The seasonality of wild swimming is an organising theme of Roger Deakin’s Waterlog, which begins in April in the Scilly Isles, and climaxes with a Christmas Day plunge into the North Sea. If I haven’t been quite so adventurous as to keep my wild swimming habits up in the depths of the English winter (I gave up in November), at least my season opener, a fortnight earlier than Deakin’s plunge, and in the far north of the country, has a certain daring to it.
Holy Isle, Scotland
I rose from my sleeping bag on our second morning of camping out, feeling greasy and hungover, and smelling strongly of BO and woodsmoke. Our campsite had no showers, and offered little to do after dark but build enormous campfires and drink heavily. We were on the Isle of Arran, just off the west coast of Scotland. It had made the news a fortnight ago by suffering snowstorms so severe that the north end of the island had been virtually buried, and all power from the mainland broken off. When we arrived, the snows were gone save from the tops of the very highest peaks, and the sole memory of that week were the great rectangular generators, lined up on trucks all down the Brodick seafront, and still visible down many a highway and byway throughout the island. We had some fears that the islanders might have resorted to cannibalism, but it turns out that when face with the breakdown of civilisation, they had done the British thing, and retired to the pub to play board games.
Even in the absence of snow, the morning was remarkably chilly, and I pulled on every scrap of clothing I had as I went about the morning chores of making skillet and filling my water bottle. A thin, chill mist hung over everything, blurring the peaks that had been pin-sharp yesterday, and making the sunlight fall weak and watery on our faces. The decision was made to go for a walk on Holy Isle, just off the coast of Arran, once the hermitage of a Celtic Saint and now the location of a successful Buddhist retreat. Half the island is a nature reserve, and some of it is devoted to a group of reclusive nuns who’ve retired from the world for the next four years, but there’s still plenty of scope for a hike up the island’s sole mountain, Mullach Mor, and a walk back along the seashore.
The island was an odd place, with bright, wind-ragged Buddhist banners flying high above the heather, and hardy brown Asian sheep, with great curved horns, browsing on the thin winter grass. As we reached the top of the mountain it became clear that the chill morning mist had somehow turned to baking noon haze, without thinning or thickening or altering in the slightest. The mainland was completely cordoned off from the eye, and the isle was covered in a luminous, Celtic Twilight atmosphere that photos don’t really do justice to. Temperatures were reaching 18 degree highs, and all the softshells and banded jackets we’d donned that morning were being stuffed back into our groaning daysacks.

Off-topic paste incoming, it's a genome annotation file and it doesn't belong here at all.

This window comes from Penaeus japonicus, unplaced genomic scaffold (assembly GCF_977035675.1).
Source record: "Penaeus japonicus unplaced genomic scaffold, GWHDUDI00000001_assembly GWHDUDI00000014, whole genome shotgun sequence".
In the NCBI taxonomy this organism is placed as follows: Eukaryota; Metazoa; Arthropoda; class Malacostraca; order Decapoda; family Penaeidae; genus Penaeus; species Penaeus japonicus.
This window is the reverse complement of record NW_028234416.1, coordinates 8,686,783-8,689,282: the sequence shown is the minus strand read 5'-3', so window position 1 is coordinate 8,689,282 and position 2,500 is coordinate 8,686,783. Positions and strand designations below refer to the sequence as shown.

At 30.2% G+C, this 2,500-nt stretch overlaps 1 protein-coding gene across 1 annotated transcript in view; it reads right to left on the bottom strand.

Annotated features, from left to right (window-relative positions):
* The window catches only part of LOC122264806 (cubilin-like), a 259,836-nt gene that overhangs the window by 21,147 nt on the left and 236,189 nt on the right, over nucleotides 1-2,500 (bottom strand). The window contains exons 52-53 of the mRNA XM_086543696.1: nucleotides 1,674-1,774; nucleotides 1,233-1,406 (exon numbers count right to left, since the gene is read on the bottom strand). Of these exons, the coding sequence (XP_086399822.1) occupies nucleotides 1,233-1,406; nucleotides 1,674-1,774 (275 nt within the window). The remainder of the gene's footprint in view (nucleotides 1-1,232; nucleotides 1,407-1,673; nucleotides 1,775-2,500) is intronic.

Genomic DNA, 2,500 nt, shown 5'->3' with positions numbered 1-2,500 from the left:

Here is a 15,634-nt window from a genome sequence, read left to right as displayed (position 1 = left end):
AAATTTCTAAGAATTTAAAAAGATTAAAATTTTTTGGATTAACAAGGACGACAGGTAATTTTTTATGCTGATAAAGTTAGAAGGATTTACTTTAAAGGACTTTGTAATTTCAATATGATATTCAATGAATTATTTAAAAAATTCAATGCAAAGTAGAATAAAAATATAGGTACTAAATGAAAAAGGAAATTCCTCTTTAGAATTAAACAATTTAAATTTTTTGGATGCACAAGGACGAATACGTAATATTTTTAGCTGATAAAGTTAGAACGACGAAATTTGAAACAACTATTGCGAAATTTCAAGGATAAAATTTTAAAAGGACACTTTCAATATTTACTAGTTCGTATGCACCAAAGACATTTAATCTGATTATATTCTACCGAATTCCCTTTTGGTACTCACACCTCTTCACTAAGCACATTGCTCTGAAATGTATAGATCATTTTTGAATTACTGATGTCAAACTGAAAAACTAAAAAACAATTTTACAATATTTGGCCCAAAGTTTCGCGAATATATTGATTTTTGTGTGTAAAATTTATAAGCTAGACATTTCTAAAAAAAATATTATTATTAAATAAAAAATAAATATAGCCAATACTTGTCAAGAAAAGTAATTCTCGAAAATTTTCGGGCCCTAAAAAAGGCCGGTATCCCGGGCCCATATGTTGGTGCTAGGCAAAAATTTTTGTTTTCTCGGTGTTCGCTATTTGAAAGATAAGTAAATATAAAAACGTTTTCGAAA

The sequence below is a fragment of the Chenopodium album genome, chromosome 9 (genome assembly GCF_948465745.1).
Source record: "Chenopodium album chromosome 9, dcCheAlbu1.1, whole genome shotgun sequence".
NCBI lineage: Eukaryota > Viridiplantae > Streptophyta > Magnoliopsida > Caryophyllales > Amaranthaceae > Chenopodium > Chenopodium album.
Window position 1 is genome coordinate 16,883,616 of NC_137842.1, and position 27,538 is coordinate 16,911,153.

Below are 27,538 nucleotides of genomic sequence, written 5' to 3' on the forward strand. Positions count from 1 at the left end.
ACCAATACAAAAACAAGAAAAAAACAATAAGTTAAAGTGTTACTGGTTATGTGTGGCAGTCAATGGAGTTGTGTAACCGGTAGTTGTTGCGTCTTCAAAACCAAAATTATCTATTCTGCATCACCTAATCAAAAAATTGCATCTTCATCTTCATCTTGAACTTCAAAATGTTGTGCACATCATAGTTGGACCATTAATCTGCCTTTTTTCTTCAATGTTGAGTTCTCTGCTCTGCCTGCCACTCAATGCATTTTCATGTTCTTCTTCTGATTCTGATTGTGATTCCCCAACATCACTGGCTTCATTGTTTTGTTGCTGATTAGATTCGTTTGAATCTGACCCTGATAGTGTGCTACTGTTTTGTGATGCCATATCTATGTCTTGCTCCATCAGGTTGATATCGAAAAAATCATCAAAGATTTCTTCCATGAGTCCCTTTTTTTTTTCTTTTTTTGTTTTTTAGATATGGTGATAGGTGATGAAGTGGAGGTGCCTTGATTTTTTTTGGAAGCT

Cooling off slightly, we came down to the shore, where some split off to wander into the caves, others to admire the beautiful Stevenson lighthouse, and still others to skim stones skillfully across the water. I decided to paddle – but paddling is an art I’ve never quite mastered. Somehow, I always seem to end up going swimming – and even when I don’t, I still get damp shorts. In this case, I waded in and splashed my face for a bit, and then thought ‘Hell with it’ and took the plunge.
The agony and the ecstasy of the water was almost sexual in its intensity. I drifted out from shore on my back, hyperventilating mildly from the cold shock, while my friends on shore waved and cheered. It felt like I was undergoing a whole body attack of pins and needles. Every drop of blood beneath my skin had decided there was somewhere else it would much rather be, and fled back to my core. A deep and purifying cold was scouring the sweat and woodsmoke from me.
I rolled over onto my front and executed four strong strokes towards Arran, with swiftly numbing limbs; then thought the better of it, turned again, and struck out for the shore. I had swum almost a mile in the sea off Mallorca a week ago – but that had been the warm Mediterranean, and I’d still emerged shivering and blue around the edges. Outside of a wetsuit, this was not a sea in which you would want to spend a lot of your time. As I emerged and began to towel some feeling back into my limbs, I had the pleasant experience of seeing my friends cautiously dipping their feet into the water, and jerking back with pained expressions. And so a new year of wild swimming begins!